She also introduced the episode that her family and friends supported her while she was in a prison. "If everybody cooperates each other in the feeling of "each other," society will be comfortable to live."

The lecture meeting was a big event for the city health and welfare convention sponsored by the city and city social welfare council. About 1,000 citizens attended it .

Japanese original article:

Court declines sign-language interpreting at public expenditure

January 10, 2013

Ikegawa Yoko san, a Deaf woman aged 41 from Takamatsu-shi, sued the Takamatsu city office in Kagawa Prefecture which did not accept her suburban dispatch application of sign-language interpreting in 2012.

Advance deliberations of the lawsuit was held in the Takamatsu District Court on January 9, 2013.

It was decided formally that the district court will not be accepted sign language interpreting at public expenditure in the trial for which defense counsel has asked. It considered the note taking service for the Deaf to hear in the court without public expense, too.

The public expenditure of such a service arrangement was not accepted as "impossible by the current law." The concerned groups will meet and discuss again for more details in April, 2013.

Ikegawa san says, "I regret that public expenditure was not able to be accepted, but I feel we could get an understanding from the court which also showed progress. I hope that any trial should just be participated easily for a person with disability."

Japanese original article

Related links:
District Court refuses to pay the public expenditure of sign-language interpreting for Deaf woman

Deaf woman rejected for sign language interpreting to file a suit against city office

Deaf students to compete at the robot contest in Hiroshima Prefecture

The Deaf students make the final adjustment towards the robot contest.

January 13, 2013

Three Deaf junior high school students who attend the Onomichi special support school (Onomichi-shi, Hiroshima Prefecture) will participate in the "9th junior high school rescue robot contest" which will be held in Hiroshima-shi in the prefecture in western Japan on January 13.

Sixteen teams from 11 prefecture schools will join the contest, and one of these schools is the only one for students with disabilities that is the Onomich special support school.

The Deaf students are striving for practice, saying "We would like to do our best so that there may be no regret."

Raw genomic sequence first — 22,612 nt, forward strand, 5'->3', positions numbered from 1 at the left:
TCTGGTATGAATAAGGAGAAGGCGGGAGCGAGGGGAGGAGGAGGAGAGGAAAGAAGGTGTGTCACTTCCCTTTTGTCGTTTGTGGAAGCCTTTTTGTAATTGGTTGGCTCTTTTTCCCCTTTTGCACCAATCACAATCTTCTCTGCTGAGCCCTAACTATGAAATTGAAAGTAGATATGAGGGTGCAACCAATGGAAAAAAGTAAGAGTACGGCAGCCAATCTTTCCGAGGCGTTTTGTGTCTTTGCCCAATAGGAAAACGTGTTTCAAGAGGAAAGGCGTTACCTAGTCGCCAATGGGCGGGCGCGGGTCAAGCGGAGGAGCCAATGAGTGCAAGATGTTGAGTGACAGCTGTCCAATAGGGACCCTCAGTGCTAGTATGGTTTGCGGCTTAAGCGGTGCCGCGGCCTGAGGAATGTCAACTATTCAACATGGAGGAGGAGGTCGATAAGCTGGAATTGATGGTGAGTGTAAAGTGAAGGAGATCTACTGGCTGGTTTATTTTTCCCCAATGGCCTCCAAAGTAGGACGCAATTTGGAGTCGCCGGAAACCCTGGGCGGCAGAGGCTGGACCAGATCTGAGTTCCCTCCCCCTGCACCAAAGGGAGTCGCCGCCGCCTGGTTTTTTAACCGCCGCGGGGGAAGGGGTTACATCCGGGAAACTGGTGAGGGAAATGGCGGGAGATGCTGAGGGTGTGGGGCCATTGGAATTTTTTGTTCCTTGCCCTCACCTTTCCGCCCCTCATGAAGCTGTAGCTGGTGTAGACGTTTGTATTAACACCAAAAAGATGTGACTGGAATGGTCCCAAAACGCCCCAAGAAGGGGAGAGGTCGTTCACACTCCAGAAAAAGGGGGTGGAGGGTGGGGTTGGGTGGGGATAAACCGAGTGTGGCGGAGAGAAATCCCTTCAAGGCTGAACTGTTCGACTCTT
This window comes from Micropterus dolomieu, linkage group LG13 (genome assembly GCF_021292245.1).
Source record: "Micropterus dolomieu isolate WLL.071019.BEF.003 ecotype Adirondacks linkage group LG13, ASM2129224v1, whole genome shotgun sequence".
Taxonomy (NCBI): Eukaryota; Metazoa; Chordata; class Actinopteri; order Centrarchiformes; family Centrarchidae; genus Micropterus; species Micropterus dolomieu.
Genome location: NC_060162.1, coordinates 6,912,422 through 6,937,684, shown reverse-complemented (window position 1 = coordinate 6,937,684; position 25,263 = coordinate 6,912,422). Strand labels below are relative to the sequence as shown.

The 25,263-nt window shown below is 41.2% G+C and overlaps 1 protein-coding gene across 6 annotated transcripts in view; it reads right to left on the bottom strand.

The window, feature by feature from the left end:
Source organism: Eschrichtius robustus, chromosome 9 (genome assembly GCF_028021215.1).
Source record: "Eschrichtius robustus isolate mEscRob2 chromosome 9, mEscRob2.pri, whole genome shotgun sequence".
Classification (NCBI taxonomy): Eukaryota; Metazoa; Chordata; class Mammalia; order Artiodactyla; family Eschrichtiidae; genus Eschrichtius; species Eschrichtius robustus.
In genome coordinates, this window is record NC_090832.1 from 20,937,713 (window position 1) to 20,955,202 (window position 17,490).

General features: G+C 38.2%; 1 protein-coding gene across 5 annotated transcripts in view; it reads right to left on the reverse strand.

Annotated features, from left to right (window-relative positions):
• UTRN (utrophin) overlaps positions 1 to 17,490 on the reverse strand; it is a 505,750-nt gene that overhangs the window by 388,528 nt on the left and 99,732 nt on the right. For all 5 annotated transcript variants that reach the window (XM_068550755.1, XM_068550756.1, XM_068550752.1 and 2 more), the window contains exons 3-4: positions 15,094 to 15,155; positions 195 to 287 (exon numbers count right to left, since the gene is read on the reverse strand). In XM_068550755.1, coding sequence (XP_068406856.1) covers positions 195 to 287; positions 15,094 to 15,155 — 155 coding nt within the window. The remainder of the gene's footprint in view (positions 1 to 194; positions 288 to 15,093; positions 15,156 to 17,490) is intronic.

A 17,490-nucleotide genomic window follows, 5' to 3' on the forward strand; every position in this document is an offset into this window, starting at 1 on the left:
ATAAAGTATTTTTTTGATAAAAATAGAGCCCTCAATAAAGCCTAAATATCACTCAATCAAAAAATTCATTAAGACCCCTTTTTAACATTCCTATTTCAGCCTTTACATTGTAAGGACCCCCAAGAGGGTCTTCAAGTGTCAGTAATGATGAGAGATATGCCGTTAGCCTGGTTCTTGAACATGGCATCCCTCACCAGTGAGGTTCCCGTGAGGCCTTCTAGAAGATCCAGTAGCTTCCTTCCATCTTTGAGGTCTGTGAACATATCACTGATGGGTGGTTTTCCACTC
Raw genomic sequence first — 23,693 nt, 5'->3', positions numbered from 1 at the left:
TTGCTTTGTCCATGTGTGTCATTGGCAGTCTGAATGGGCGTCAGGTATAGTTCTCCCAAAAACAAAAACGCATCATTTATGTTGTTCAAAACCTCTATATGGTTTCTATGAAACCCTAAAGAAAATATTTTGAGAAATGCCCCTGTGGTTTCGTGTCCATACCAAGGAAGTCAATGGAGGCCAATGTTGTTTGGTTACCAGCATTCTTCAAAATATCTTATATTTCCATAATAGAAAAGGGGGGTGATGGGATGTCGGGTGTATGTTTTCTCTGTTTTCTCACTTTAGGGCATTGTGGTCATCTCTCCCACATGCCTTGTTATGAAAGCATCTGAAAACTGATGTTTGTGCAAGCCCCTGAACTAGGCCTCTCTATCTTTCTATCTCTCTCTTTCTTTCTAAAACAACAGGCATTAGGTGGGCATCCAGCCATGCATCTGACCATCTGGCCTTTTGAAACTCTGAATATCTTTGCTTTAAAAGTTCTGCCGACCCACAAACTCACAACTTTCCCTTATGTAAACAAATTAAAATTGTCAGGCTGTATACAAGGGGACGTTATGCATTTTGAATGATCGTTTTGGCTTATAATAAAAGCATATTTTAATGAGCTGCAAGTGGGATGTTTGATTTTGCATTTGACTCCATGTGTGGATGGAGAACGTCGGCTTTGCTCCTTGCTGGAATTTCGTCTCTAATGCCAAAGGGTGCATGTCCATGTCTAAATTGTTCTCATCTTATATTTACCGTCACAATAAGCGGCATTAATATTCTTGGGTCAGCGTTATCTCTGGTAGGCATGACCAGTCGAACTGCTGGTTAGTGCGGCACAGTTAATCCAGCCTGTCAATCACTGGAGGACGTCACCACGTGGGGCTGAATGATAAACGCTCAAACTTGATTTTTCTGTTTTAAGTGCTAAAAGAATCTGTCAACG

The participating teams compete for time until their robot rescues the doll in a game stand (1.8 meters long, 1.35 meters wide), avoiding an obstacle in 5 minutes.

The Deaf students are practicing weekly with their part-time teacher from November, 2012 with their two robots (each 40cm long, the side of 20cm, and 5cm in height) made from a plastic, which are operated by a cable controller.

Onomichi School has participated in the contest since 2011 and this will be the third time this year.

Japanese original article:

School for the Deaf principal exhibits photos of Deaf children in Yokohama

Principal Saito Michio san and his works exhibited.

January 13, 2013

The photo exhibition, which focused on the natural expressions of the Deaf children, in the Gallery Nana in Yokohama-shi, Kanagawa Prefecture.

Fifty-nine Deaf children aged 3-15 attend the Meisei Gakuen School" (Shinagawa-ku, Tokyo), the only school for the Deaf in Japan that uses Japanese Sign Language as their first language.

The exhibited photos were taken by Saito Michio san (65), its principal. He chose 38 out of the photographs he has taken since 2008 when the school was established.

Saito san was a TBS-TV news writer specialized in disability issues for a long time. After retirement he was invited to become a principal.

He says, "Even if there is no sound, a feeling is freely denoted by JSL, and the children feel relieved truly. I hope a visitor will feel the rich world in JSL by all means."

Japanese original article:

Deaf mixed martial arts event to be held in Nagoya in March

January 12, 2013

The Deaf Mixed Martial Arts Championship (DMC) announced that the 2nd "Deaf mixed martial arts" convention will take place in the Tokai-shi Gymnasium in Aichi Prefecture on Sat., March 30, 2013.

According to the organizer, this convention aims at develop into a global convention through cooperation with the Deaf/deaf persons and organization persons involved worldwide, based on Japan as a start.

Moreover, they hope more conventions will accumulate the performances by the participants in order to lead to a game with hearing counterparts. It is said that the group considers that it would prove that there is no obstacle for a Deaf person in any way in such a combative sport.

The first convention gathered 390 spectators with no vacancy in Umeda, Osaka Prefecture, in December, 2012. In the upcoming convention, athletes will join from not only Japan but also Turkey, Brazil, Italy, Finland, Bulgaria and Malaysia.

There will be all the 14 games, such as a lightweight and middleweight divisions tournament and a one match.

Official site:

Related link: 
Tournament for world championship of mixed martial-arts lightweight division held in Osaka

Japanese original article:

Booklet on evacuation ways at the time of the disaster for the Deaf completed

The manual explains the ways of evacuation at the time of the disaster for the Deaf and hard of hearing.